ADHD medication in pregnancy linked to few absolute increased risks
Data suggest that the absolute increases in risks associated with psychostimulant use in women with ADHD are small.
Although psychostimulant use during pregnancy was associated with a small increase in relative risk of preeclampsia and preterm birth, the absolute increased risks are small according to a study published in Obstetrics & Gynecology. As a result, Jacqueline M. Cohen, PhD, of the Harvard T.H. Chan School of Public Health, Boston, Massachusetts, and colleagues argue that women with significant attention-deficit/hyperactivity disorder (ADHD) should not be counseled to interrupt ADHD treatment.
This population-based cohort study evaluated pregnant women enrolled in Medicaid from 2000 to 2010. Patients who received amphetamine-dextroamphetamine or methylphenidate monotherapy during the first half of pregnancy were compared with unexposed patients. Atomoxetine, which is a nonstimulant ADHD medication, was considered a negative control exposure. Women who continued stimulant monotherapy after 20 weeks of gestation were compared with women who discontinued the medication.
Pregnant women receiving amphetamine-dextroamphetamine (n=3331), methylphenidate (n=1515), and atomoxetine (n=453) therapy in early pregnancy were compared with 1,461,493 unexposed pregnant women. While 3,527 women discontinued stimulant therapy at or before 20 weeks, 1,319 continued stimulant use in the latter half of pregnancy.
The adjusted risk ratio for stimulant use compared with nonexposed women was 1.29 for preeclampsia, 1.13 for placental abruption, 0.91 for small or gestational age, and 1.06 for preterm birth. Compared with discontinuation, continuation of stimulant use in the latter half of pregnancy had an adjusted risk ratio of 1.26 for preeclampsia, 1.08 for placental abruption, 1.37 for small for gestational age, and 1.30 for preterm birth. Atomoxetine was not associated with these adverse pregnancy outcomes.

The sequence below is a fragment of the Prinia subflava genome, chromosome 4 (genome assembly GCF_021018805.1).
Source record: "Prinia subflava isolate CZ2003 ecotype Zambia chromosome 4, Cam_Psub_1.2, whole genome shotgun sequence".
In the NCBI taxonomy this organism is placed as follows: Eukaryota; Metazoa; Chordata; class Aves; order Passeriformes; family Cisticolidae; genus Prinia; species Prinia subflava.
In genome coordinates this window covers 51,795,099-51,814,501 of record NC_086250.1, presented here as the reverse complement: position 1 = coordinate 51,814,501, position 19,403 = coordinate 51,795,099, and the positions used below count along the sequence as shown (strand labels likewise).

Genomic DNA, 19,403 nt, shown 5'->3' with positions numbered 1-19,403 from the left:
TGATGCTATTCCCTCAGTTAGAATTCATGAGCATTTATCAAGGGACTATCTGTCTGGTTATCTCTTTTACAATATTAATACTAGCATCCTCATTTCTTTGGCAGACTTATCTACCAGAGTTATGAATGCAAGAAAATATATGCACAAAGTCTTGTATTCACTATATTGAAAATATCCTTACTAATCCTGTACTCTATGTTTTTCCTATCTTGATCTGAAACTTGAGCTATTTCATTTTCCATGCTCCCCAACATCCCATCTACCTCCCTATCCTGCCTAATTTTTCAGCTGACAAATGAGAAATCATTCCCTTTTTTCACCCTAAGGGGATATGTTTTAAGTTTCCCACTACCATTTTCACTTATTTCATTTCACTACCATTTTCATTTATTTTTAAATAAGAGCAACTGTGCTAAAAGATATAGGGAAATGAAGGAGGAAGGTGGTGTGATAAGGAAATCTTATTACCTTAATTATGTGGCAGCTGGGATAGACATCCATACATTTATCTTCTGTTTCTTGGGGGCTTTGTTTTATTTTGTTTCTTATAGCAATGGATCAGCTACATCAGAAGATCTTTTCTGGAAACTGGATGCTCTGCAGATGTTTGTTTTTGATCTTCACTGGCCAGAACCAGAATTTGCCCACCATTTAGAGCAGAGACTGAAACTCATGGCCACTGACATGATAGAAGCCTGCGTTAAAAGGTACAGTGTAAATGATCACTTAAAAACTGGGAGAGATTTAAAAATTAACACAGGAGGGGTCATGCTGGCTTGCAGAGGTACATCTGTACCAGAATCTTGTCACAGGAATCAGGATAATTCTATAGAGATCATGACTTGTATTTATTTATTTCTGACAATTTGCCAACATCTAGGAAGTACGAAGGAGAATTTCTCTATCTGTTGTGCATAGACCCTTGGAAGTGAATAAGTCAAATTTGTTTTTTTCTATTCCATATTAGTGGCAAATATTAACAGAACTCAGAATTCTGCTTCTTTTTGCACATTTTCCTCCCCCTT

Confounding factors are a concern in observational studies, but the investigators controlled for many psychiatric and physical conditions and comedication use, which may be correlated with ADHD, smoking, and obesity. These data suggest that the absolute increases in risks associated with stimulant use in women with ADHD are small.
Cohen JM, Hernandez-Diaz S, Bateman BT, et al. Placental complications associated with psychostimulant use in pregnancy [published online November 3, 2017]. Obstet Gynecol. doi:10.1097/AOG.0000000000002363